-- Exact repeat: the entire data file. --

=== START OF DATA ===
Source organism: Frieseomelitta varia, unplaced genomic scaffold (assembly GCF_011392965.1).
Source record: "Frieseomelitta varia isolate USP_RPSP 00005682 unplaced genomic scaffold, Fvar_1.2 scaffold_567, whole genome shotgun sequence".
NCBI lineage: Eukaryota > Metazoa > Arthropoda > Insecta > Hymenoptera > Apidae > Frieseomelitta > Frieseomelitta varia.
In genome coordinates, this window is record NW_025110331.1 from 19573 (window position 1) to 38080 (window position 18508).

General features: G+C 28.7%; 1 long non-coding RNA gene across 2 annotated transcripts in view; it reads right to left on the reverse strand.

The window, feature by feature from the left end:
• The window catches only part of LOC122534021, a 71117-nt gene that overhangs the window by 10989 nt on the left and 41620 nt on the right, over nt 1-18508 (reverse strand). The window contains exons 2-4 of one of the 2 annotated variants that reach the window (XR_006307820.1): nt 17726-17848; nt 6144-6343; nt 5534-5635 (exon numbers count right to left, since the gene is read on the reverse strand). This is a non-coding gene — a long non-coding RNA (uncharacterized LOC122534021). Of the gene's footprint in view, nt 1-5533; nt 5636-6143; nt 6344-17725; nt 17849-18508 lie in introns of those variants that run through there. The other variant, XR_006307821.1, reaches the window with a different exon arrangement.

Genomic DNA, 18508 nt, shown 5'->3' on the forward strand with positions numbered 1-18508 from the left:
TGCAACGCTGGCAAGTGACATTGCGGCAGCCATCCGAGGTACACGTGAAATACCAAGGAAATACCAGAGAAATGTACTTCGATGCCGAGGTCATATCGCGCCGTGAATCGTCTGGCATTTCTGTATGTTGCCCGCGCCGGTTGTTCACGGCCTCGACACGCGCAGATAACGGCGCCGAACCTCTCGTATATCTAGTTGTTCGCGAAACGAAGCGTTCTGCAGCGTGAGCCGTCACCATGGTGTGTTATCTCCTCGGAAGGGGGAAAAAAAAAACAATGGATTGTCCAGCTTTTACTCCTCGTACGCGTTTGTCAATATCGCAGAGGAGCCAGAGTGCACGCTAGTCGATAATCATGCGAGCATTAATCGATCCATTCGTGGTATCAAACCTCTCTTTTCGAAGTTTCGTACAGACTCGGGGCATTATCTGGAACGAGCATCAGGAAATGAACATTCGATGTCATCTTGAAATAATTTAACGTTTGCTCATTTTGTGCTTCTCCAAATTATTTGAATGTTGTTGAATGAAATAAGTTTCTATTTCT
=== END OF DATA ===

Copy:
Source organism: Frieseomelitta varia, unplaced genomic scaffold (assembly GCF_011392965.1).
Source record: "Frieseomelitta varia isolate USP_RPSP 00005682 unplaced genomic scaffold, Fvar_1.2 scaffold_567, whole genome shotgun sequence".
NCBI lineage: Eukaryota > Metazoa > Arthropoda > Insecta > Hymenoptera > Apidae > Frieseomelitta > Frieseomelitta varia.
In genome coordinates, this window is record NW_025110331.1 from 19573 (window position 1) to 38080 (window position 18508).

General features: G+C 28.7%; 1 long non-coding RNA gene across 2 annotated transcripts in view; it reads right to left on the reverse strand.

The window, feature by feature from the left end:
• The window catches only part of LOC122534021, a 71117-nt gene that overhangs the window by 10989 nt on the left and 41620 nt on the right, over nt 1-18508 (reverse strand). The window contains exons 2-4 of one of the 2 annotated variants that reach the window (XR_006307820.1): nt 17726-17848; nt 6144-6343; nt 5534-5635 (exon numbers count right to left, since the gene is read on the reverse strand). This is a non-coding gene — a long non-coding RNA (uncharacterized LOC122534021). Of the gene's footprint in view, nt 1-5533; nt 5636-6143; nt 6344-17725; nt 17849-18508 lie in introns of those variants that run through there. The other variant, XR_006307821.1, reaches the window with a different exon arrangement.

Genomic DNA, 18508 nt, shown 5'->3' on the forward strand with positions numbered 1-18508 from the left:
TGCAACGCTGGCAAGTGACATTGCGGCAGCCATCCGAGGTACACGTGAAATACCAAGGAAATACCAGAGAAATGTACTTCGATGCCGAGGTCATATCGCGCCGTGAATCGTCTGGCATTTCTGTATGTTGCCCGCGCCGGTTGTTCACGGCCTCGACACGCGCAGATAACGGCGCCGAACCTCTCGTATATCTAGTTGTTCGCGAAACGAAGCGTTCTGCAGCGTGAGCCGTCACCATGGTGTGTTATCTCCTCGGAAGGGGGAAAAAAAAAACAATGGATTGTCCAGCTTTTACTCCTCGTACGCGTTTGTCAATATCGCAGAGGAGCCAGAGTGCACGCTAGTCGATAATCATGCGAGCATTAATCGATCCATTCGTGGTATCAAACCTCTCTTTTCGAAGTTTCGTACAGACTCGGGGCATTATCTGGAACGAGCATCAGGAAATGAACATTCGATGTCATCTTGAAATAATTTAACGTTTGCTCATTTTGTGCTTCTCCAAATTATTTGAATGTTGTTGAATGAAATAAGTTTCTATTTCT